The Louisiana Purchase was the land acquisition by the United States of America of 828,000 square miles. The land in question was of French territory (“Louisiana”) in 1803. The cost of this purchase was recorded to be sixty million francs ($11,250,000) plus cancellation of debts worth eighteen million francs ($3,750,000). The total price of the Louisiana Purchase including interest was $23,213,568 dollars. This purchase was to extend the land of the fledgling United States of America and help diminish international influence in the growing country.
In 1762, France had ceded Louisiana to Spain, but by the secret Treaty of San Ildefonso written in 1800 the French had regained the area. Napoleon Bonaparte (the future Emperor Napoleon I) had envisioned a great French empire in the New World. He hoped to use the Mississippi Valley as a food and trade center to supply the island of Hispaniola, which he wanted to be the heart of his empire. There was only one problem- he had to restore French control of Hispaniola, where Haitian slaves had seized power. In 1802 a large army sent by Napoleon under the leadership of his brother-in-law, Charles Leclerc, arrived on the island to suppress the Haitian rebellion. Despite early military success, the French lost thousands of soldiers. This was mainly due to yellow fever, and Napoleon soon realized that Hispaniola must be abandoned. He rapidly concluded without that island he had little use for Louisiana. In addition he was facing renewed war with Great Britain and he could not spare troops to defend the territory; he also needed funds to support his military ventures in Europe. Facing this desperate situation in April 1803 he offered to sell Louisiana to the United States.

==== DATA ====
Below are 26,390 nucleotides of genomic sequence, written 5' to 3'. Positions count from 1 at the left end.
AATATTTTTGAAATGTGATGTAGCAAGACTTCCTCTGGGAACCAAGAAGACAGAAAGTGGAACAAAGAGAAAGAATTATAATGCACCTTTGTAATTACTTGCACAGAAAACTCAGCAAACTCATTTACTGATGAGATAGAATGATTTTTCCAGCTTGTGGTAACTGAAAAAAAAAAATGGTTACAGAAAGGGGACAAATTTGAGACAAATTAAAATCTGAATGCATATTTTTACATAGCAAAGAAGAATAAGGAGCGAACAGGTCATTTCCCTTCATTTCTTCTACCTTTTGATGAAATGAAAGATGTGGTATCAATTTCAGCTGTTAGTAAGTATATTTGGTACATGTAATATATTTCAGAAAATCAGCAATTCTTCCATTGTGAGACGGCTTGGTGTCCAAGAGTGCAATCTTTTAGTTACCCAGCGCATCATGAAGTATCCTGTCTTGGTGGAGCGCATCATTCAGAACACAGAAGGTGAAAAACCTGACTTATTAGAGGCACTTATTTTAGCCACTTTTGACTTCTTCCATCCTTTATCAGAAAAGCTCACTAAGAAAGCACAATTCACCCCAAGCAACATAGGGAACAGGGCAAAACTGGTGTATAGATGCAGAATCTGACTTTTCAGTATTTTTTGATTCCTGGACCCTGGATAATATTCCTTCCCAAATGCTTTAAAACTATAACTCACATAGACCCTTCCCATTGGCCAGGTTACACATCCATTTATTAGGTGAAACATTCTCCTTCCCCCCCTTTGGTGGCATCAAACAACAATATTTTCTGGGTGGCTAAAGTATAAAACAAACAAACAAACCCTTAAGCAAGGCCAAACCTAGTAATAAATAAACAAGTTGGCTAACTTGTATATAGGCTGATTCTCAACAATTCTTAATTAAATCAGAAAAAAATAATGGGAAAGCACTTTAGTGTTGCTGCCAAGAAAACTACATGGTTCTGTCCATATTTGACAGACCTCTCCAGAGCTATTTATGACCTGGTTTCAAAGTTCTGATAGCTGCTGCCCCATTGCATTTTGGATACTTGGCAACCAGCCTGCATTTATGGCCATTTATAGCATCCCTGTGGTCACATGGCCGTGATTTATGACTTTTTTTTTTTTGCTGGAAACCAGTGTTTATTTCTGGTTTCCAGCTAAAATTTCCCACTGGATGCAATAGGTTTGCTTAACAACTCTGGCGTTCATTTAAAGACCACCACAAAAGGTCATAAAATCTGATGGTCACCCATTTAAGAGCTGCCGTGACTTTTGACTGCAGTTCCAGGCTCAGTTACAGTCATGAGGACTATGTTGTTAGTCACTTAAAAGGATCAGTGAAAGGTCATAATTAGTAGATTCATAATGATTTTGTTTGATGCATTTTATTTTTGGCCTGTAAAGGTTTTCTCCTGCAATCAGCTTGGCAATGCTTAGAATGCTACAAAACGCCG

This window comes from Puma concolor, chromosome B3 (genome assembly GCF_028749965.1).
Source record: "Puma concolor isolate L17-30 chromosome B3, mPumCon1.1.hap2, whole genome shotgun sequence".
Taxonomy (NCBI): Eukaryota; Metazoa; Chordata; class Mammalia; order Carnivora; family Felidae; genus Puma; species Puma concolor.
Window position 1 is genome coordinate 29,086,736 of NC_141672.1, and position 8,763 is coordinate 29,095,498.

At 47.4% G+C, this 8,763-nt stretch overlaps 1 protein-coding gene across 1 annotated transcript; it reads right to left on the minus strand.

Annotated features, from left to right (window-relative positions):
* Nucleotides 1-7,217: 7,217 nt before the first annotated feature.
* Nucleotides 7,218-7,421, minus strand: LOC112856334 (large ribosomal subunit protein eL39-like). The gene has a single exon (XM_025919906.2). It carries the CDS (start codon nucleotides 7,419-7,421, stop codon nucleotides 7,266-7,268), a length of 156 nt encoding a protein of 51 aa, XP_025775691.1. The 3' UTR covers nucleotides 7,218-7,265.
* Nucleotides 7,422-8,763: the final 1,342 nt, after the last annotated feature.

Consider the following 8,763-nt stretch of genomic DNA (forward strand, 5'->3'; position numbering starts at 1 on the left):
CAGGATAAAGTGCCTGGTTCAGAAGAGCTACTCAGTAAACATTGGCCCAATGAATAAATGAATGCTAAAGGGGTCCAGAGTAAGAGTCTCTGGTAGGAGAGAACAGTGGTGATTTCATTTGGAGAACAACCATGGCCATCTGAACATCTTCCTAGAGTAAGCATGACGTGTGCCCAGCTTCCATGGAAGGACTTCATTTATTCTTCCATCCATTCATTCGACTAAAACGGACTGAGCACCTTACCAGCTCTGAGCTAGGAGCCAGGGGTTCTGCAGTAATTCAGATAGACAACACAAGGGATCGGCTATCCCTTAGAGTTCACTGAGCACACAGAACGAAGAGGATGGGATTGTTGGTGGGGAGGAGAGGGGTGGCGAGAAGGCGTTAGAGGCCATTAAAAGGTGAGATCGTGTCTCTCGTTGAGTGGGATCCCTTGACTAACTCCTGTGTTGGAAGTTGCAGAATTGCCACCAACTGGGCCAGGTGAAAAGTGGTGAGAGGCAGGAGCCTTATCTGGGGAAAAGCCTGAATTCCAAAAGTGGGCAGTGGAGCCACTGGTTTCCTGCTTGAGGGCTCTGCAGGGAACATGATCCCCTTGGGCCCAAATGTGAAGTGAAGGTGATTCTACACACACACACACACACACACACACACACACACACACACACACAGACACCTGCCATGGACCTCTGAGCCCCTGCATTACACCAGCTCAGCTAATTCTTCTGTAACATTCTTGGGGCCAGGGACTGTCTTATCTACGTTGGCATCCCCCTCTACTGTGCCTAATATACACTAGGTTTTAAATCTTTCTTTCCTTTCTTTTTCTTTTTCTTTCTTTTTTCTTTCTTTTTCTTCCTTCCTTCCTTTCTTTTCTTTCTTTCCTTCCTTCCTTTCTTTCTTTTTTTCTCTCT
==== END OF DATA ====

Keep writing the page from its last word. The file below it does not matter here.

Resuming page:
Concerned about what the French intentions really were President Thomas Jefferson had already sent James Monroe and Robert R. Livingston to Paris to negotiate for the purchase of a tract of land on the lower Mississippi or, at the very least, a guarantee of free navigation on the river. They were both surprised and delighted by the French offer of the whole territory and they immediately negotiated the treaty.
Thomas Jefferson was jubilant. With this one purchase the United States would double its size, an enormous tract of land would be open to settlement, and the free navigation of the Mississippi River would be assured. While the Constitution did not specifically empower the federal government to acquire new territory by treaty, Jefferson concluded that the practical benefits to the nation far outweighed the possible violation of the Constitution. The Senate went on to concur with this decision and voted ratification on Oct. 20, 1803. In a ceremony in New Orleans the Spanish, who had never given up physical possession of Louisiana to the French, did so on Nov. 30, 1803. A few weeks later in a second ceremony, on Dec. 20, 1803, the French turned Louisiana over to the United States.
The Louisiana Purchase was a huge piece of land. The borders of the purchase encompass portions of fifteen current U.S. states and two Canadian provinces. The land that was purchased contained all of present-day Arkansas, Missouri, Iowa, Oklahoma, Kansas, Nebraska, parts of Minnesota that were south of the Mississippi River, most of North Dakota, nearly all of South Dakota, northeastern New Mexico, northern Texas, the portions of Montana, Wyoming, and Colorado east of the Continental Divide, and Louisiana on both sides of the Mississippi River, including the city of New Orleans. There were some exclusions to this as the Oklahoma Panhandle, and southwestern portions of Kansas and Louisiana were still claimed by Spain at the time of the Purchase. It is important to note that the Purchase contained small portions of land that would eventually become part of the Canadian provinces of Alberta and Saskatchewan. The land that was included in the purchase comprises around 23% of the territory of the United States today.